No notification needed. Devices that were plugged in should just do the right thing: USB sticks should appear on the desktop, cameras should open an image storage program etc. pp.
appointments
Appointments should generate a type 1 notification. They need active dismissal and only go away automatically when the appointment is over. The latter case could also generate a “missed appointment” type 2 notification.

PT London, Terrorism, and Miscellaneous Other Stuff

As you will have heard, there was a series of bombing in London today. Of course, tomorrow Pro Tour London is supposed to start, so many Magic people are gathered in London at the moment. I haven’t heard about any harmed Magic players or judges so far, so let’s hope for the best.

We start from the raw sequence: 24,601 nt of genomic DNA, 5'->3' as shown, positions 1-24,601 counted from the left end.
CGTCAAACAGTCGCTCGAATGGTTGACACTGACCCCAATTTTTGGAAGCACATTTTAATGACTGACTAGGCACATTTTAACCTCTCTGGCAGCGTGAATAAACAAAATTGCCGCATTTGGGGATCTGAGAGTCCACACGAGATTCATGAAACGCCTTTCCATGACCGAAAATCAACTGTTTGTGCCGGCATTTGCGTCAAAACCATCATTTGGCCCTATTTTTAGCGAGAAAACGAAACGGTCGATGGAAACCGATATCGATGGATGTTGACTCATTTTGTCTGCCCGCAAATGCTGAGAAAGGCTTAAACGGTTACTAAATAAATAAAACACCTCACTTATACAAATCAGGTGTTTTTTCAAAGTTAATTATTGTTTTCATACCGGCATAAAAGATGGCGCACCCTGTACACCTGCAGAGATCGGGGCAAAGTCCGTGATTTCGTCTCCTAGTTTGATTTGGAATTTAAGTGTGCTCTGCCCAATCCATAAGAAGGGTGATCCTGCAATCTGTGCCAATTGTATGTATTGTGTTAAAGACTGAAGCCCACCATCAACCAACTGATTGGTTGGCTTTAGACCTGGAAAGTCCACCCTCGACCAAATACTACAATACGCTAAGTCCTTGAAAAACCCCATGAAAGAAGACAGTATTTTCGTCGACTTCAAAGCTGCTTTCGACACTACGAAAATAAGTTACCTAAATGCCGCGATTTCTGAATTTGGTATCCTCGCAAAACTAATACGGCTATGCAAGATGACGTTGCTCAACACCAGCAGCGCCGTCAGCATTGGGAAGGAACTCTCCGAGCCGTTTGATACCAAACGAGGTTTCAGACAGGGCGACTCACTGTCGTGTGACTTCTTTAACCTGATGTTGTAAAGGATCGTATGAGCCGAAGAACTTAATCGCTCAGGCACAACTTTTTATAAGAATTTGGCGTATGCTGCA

Wizards plans to run the Pro Tour as planned. Personally I welcome this. We should try to continue living our lives as normal as possible and cancelling such an event sends the wrong signal. Also, many people have taken holidays or spent money travelling to London and they should not be disappointed. Life goes on.

On a more happy note, I’ve been invited to judge German Nationals this year. I’m really looking forward to judge a big event again and to meet nice people. Finally, I will travel to a PTQ in Hamburg the weekend after next. I will go with friends, and since Philip Schulz was still looking for judge, I applied. If I’m not accepted as judge, I will play in the event, which should be fun as well.